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ERIC Number: EJ1159975
Record Type: Journal
Publication Date: 2017-Dec
Pages: 29
Abstractor: As Provided
ISSN: ISSN-1468-7984
Acknowledging and Interrogating Multiplicities: Towards a Generous Approach in Evaluations of Early Literacy Innovation and Intervention
Burnett, Cathy
Journal of Early Childhood Literacy, v17 n4 p522-550 Dec 2017
At a time of increasing calls from policy makers for the use of "hard evidence" in driving decision-making at national and local levels in educational contexts, this article contributes to debates about evidence-based practice in early literacy research. It proposes that a reliance on studies designed to generate 'hard' evidence limits understanding about innovations and interventions, arguing that such reliance is not just problematic because interventions and innovations are interpreted differently in diverse sites, or because programmes need to be locally relevant, but because they are "constituted differently through different evaluation studies." The article draws on Law's notion of "method assemblage" to consider how different studies produce different assemblages that have implications for how innovations are conceived. These ideas are exemplified using studies scrutinised through a systematic literature review of one kind of literacy intervention, early years book-gifting, which aims to promote book-sharing in the home. The discussion focuses specifically on how books as mediating objects are instantiated in various ways through different studies, with different implications for how book-sharing, book-gifting and, ultimately, reading are understood. When considered together, these studies construct book-gifting in multiple ways, problematising and complicating the causal relations assumed in methodologies driving for "hard" evidence. Drawing on the book-gifting example, this article explores what might be gained by embracing "multiplicities", the multiple ways in which things--such as objects, activities, principles and indeed literacy interventions--are constituted through method assemblage. It argues that literacy evaluations can best serve children and their families, and the organisations, agencies and groups working alongside them, by seeking fluid, open and "generous" accounts of innovations and interventions. Such accounts, it is argued, are more likely to acknowledge the complex relationships and practices associated with early literacy and to generate new understandings and productive possibilities for early literacy learning.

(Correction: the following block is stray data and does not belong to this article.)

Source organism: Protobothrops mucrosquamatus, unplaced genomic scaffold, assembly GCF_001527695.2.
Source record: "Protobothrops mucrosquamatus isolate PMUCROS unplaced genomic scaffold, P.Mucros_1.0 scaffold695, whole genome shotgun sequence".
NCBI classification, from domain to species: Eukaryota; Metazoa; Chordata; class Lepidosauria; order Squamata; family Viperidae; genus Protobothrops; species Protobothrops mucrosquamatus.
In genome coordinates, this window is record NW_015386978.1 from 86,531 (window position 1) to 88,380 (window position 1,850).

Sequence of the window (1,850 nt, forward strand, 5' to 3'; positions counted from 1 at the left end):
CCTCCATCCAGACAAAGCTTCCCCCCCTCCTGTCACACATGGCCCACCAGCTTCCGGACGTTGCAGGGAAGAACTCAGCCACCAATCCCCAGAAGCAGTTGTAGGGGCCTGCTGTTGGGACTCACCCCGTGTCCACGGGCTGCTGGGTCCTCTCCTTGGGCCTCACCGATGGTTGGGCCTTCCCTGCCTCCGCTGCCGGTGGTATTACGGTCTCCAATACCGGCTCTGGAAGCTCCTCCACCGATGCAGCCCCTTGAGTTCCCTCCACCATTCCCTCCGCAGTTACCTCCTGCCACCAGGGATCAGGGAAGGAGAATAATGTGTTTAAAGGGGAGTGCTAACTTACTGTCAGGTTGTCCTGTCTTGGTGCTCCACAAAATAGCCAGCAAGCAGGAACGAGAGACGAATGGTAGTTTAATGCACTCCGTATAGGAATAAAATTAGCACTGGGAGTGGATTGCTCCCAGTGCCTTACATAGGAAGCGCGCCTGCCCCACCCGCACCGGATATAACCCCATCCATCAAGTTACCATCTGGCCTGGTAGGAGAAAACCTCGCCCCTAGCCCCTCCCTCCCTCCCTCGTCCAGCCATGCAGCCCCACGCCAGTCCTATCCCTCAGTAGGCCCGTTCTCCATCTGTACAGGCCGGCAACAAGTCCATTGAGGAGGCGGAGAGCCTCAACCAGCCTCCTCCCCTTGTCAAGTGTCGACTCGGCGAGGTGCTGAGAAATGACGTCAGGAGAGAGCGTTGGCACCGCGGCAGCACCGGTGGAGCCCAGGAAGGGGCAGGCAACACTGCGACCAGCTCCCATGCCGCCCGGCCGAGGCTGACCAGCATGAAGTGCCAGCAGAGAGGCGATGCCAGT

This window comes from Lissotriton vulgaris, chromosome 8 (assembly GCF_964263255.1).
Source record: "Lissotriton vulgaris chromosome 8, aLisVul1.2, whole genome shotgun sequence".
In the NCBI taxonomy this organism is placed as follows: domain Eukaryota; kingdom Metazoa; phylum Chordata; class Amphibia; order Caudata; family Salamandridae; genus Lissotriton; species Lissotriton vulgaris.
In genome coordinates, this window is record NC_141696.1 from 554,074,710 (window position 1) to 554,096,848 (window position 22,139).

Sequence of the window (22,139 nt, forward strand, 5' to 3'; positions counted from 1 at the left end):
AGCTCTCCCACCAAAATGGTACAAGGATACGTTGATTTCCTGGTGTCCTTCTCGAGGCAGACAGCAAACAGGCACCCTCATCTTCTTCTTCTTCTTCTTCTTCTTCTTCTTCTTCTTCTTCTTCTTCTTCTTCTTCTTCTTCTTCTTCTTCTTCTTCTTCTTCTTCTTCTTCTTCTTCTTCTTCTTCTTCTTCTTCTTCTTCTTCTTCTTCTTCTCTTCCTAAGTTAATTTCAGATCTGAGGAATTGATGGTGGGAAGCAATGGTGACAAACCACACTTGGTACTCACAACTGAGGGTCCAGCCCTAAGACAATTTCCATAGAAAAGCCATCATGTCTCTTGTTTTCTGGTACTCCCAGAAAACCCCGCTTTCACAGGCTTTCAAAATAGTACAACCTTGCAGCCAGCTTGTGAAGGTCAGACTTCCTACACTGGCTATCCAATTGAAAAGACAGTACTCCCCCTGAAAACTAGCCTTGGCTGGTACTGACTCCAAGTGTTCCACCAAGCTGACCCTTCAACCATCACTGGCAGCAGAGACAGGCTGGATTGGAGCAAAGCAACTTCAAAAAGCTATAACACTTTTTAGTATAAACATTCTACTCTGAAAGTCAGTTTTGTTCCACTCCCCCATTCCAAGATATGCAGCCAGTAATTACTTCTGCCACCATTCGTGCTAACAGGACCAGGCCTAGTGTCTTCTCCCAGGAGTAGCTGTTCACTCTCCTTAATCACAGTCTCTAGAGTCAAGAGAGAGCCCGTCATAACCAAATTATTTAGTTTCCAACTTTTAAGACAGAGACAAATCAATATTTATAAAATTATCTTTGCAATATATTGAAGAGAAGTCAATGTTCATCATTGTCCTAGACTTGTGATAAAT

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Publication Type: Journal Articles; Reports - Evaluative
Education Level: Early Childhood Education
Audience: N/A
Language: English
Sponsor: N/A
Authoring Institution: N/A
Grant or Contract Numbers: N/A